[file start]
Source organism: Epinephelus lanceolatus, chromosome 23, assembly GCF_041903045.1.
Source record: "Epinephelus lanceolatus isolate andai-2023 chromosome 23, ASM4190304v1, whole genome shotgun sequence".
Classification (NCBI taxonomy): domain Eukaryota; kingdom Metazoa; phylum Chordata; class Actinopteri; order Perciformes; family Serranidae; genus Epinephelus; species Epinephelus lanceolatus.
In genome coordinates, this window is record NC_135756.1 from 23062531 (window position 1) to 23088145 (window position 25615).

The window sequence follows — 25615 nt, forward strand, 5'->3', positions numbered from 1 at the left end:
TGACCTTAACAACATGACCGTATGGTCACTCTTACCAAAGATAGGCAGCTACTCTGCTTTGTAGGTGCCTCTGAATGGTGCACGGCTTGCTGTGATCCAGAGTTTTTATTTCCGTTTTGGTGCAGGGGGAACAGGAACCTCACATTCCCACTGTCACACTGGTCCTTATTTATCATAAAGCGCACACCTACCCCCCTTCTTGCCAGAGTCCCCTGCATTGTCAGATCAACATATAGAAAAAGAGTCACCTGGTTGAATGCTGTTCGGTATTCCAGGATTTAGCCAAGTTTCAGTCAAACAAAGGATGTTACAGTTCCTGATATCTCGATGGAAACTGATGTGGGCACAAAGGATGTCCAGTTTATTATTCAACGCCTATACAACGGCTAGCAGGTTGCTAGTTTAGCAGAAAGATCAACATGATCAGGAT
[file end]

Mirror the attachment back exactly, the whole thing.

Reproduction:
Source organism: Epinephelus lanceolatus, chromosome 23, assembly GCF_041903045.1.
Source record: "Epinephelus lanceolatus isolate andai-2023 chromosome 23, ASM4190304v1, whole genome shotgun sequence".
Classification (NCBI taxonomy): domain Eukaryota; kingdom Metazoa; phylum Chordata; class Actinopteri; order Perciformes; family Serranidae; genus Epinephelus; species Epinephelus lanceolatus.
In genome coordinates, this window is record NC_135756.1 from 23062531 (window position 1) to 23088145 (window position 25615).

The window sequence follows — 25615 nt, forward strand, 5'->3', positions numbered from 1 at the left end:
TGACCTTAACAACATGACCGTATGGTCACTCTTACCAAAGATAGGCAGCTACTCTGCTTTGTAGGTGCCTCTGAATGGTGCACGGCTTGCTGTGATCCAGAGTTTTTATTTCCGTTTTGGTGCAGGGGGAACAGGAACCTCACATTCCCACTGTCACACTGGTCCTTATTTATCATAAAGCGCACACCTACCCCCCTTCTTGCCAGAGTCCCCTGCATTGTCAGATCAACATATAGAAAAAGAGTCACCTGGTTGAATGCTGTTCGGTATTCCAGGATTTAGCCAAGTTTCAGTCAAACAAAGGATGTTACAGTTCCTGATATCTCGATGGAAACTGATGTGGGCACAAAGGATGTCCAGTTTATTATTCAACGCCTATACAACGGCTAGCAGGTTGCTAGTTTAGCAGAAAGATCAACATGATCAGGAT